What is a Loan Shark? Definition & Examples

Article Summary:

A loan shark is a dangerous person or group that offers illegal loans with high interest rates and expects to be paid back quickly. Often, loan sharks resort to violence to collect unpaid debts. In this article, we will explain what loan sharks are, how they operate, how their loans compare to legal short-term loans, and what you can do to spot a loan shark.

Loan sharks prey on those who cannot pass the credit checks required to secure a loan with most legal lenders. These illicit lenders will not introduce themselves as “loan sharks,” but they will offer you a quick loan with a high interest rate and a short repayment schedule. Because they can get you the money you need quickly regardless of your credit, loan sharks’ offers can be tempting, especially if you are desperate.

Loan sharks appeal to individuals who need a significant loan quickly, or to individuals who are unable to secure a loan through an established entity.”

But working with a loan shark is dangerous and illegal. You should never get into a business deal with a loan shark. The opportunity you hope to take advantage of, or the danger you hope to avert, by taking money from a loan shark won’t be worth the high risk involved. And there will very often be other ways to get financing when you need it, such as with a personal loan.

You can learn more about personal loans by reading our article on the best personal loans currently available. We update this article regularly, so it will always be a great resource to help you make the smartest loan choice possible for your circumstances.

What is a loan shark?

A loan shark is a person, normally within a professional network or organized crime group, who provides loans at high interest rates. These interest rates are typically much higher than legally allowed. High interest rates make it difficult to repay the loan as agreed. Because borrowers can find these loans difficult or impossible to repay, and because courts and legal authorities are not going to help enforce illegal contracts, loan sharks are known for their use of violence to collect debts.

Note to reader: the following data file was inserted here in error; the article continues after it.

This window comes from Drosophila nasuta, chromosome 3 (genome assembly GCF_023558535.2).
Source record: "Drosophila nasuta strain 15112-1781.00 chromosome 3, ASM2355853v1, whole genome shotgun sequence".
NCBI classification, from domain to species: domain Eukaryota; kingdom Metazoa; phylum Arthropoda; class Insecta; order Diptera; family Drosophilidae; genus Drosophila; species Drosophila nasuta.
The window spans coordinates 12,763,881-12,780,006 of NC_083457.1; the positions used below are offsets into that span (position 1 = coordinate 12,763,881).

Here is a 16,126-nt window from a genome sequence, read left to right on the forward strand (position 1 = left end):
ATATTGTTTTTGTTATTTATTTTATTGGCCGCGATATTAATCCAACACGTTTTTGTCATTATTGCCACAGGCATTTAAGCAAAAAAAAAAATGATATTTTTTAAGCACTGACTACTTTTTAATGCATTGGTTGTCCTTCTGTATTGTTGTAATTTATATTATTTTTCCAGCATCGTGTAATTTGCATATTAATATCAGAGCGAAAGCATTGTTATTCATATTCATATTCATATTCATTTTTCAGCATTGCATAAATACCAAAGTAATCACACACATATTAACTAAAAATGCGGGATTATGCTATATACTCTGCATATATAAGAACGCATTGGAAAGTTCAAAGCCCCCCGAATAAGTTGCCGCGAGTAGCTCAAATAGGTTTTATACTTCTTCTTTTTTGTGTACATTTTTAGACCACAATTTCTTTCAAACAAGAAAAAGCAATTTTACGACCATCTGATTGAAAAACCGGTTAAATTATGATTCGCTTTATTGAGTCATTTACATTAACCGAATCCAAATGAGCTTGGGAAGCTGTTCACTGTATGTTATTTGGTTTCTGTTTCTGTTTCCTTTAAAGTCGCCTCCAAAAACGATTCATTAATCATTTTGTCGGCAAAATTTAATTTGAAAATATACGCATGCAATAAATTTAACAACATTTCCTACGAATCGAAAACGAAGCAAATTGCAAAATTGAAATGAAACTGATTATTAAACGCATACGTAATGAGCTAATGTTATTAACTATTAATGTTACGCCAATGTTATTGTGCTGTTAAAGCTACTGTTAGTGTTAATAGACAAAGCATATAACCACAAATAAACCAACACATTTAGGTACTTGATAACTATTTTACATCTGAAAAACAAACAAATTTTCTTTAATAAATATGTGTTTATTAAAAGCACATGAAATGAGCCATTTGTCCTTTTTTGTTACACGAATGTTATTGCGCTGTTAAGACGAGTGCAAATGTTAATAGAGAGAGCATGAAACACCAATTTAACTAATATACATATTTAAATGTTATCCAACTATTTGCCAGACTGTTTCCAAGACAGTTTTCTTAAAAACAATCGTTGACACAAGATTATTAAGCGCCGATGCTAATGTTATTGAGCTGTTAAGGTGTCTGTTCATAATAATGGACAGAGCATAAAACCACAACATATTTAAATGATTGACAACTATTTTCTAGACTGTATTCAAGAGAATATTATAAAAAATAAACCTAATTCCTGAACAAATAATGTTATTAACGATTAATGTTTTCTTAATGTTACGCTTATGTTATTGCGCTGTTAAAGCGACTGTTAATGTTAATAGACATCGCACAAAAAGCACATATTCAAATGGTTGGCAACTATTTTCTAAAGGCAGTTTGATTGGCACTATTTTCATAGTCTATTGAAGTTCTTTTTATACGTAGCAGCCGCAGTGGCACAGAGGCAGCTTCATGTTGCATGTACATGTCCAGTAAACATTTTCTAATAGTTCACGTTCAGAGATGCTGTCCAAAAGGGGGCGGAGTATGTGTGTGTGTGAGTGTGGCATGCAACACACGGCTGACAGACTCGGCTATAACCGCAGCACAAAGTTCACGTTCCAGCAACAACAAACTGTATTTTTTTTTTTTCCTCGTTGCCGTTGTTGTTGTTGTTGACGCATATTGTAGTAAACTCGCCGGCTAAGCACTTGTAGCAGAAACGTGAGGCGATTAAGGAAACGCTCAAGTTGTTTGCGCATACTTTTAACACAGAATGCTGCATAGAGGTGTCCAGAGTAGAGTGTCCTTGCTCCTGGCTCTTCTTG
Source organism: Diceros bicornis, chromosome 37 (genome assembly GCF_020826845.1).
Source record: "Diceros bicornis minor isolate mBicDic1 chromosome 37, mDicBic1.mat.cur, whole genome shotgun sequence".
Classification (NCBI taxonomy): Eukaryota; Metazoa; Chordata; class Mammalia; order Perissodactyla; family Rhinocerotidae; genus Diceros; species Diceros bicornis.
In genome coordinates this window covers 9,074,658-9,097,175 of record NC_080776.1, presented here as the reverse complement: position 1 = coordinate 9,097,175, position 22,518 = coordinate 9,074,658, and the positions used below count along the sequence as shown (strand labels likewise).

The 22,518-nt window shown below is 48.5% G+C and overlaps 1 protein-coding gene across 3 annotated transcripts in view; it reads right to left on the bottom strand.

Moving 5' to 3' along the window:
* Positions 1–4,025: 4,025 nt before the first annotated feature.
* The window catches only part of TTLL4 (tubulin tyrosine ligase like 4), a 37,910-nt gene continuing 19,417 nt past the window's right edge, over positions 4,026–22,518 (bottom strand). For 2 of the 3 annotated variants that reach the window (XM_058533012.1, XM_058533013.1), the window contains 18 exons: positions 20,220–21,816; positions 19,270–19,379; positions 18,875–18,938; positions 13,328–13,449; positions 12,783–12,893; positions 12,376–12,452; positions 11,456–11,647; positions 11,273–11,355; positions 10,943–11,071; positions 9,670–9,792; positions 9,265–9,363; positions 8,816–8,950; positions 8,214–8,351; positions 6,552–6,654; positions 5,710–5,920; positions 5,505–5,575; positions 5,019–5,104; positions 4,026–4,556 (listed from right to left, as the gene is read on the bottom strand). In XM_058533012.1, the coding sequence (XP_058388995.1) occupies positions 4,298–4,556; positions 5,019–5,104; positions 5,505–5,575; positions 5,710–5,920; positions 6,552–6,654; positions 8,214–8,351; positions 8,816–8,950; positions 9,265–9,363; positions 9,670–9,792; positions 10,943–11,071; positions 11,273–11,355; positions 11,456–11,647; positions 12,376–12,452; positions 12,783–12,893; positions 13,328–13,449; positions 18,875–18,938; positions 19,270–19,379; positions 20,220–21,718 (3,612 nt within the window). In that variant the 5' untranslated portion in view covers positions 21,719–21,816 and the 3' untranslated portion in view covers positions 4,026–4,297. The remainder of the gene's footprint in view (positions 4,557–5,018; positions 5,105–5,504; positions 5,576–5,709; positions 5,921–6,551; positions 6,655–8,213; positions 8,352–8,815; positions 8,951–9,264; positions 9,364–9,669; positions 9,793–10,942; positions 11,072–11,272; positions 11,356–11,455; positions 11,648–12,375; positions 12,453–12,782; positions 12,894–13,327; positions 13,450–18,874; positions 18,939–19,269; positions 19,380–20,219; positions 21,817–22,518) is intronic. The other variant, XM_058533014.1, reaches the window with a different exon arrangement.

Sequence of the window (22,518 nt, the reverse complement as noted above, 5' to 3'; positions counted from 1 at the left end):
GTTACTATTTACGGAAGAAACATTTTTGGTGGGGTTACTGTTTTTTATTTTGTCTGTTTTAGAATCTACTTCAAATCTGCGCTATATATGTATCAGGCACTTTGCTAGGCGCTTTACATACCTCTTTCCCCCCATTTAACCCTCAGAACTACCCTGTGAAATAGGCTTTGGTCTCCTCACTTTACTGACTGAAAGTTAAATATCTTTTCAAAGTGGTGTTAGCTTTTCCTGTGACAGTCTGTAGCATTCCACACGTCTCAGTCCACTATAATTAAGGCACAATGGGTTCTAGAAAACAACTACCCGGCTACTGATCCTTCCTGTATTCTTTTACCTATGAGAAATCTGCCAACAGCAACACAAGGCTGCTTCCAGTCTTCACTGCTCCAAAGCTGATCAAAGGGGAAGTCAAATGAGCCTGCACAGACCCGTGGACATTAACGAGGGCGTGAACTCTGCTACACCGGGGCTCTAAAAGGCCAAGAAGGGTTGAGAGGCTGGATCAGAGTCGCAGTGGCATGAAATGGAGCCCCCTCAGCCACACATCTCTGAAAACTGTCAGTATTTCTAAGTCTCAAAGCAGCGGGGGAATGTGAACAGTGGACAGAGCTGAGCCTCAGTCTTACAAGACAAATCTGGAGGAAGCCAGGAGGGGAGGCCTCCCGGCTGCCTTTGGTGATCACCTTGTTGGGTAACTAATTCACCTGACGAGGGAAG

Would loan sharks be safer if they were legal?

Though our position on these illegal high-interest loans should be clear — agreeing to one is a big mistake, period — there’s always been a demand for them by people who think they meet some need or solve some problem. In a controversial book last updated in 2018, Walter Block, the Harold E. Wirth Eminent Scholar Endowed Chair in Economics at Loyola University (as of a March 2022), argued that loan sharks, like other lenders, “perform a necessary and important service” and attributed their violent tendencies to the illegal status of their loans:

When courts refuse to compel debtors to pay their rightful debts, and they prohibit the lending of money at high rates of interest, the underworld steps in. Whenever the government outlaws a commodity for which there are consumers, be it whiskey…or high interest loans, the underworld enters the industry that law-abiding entrepreneurs fear to service.”

How do loan sharks operate?

Loan sharks typically operate in professional groups in under-banked neighborhoods, on the Internet, or through personal connections. They tend to work for unregistered entities or personal businesses, rather than established banks or credit agencies. The funds that a loan shark uses to offer you a loan are likely personal funds or from unidentified sources.

Loan shark clientele

Loan sharks appeal to individuals who need a significant loan quickly, or to individuals who are unable to secure a loan through an established entity. Typically, a loan shark does not require a background check or a credit report. This is why individuals who are unable to secure a traditional loan are at particular risk for being targets of a loan shark.

Loan shark products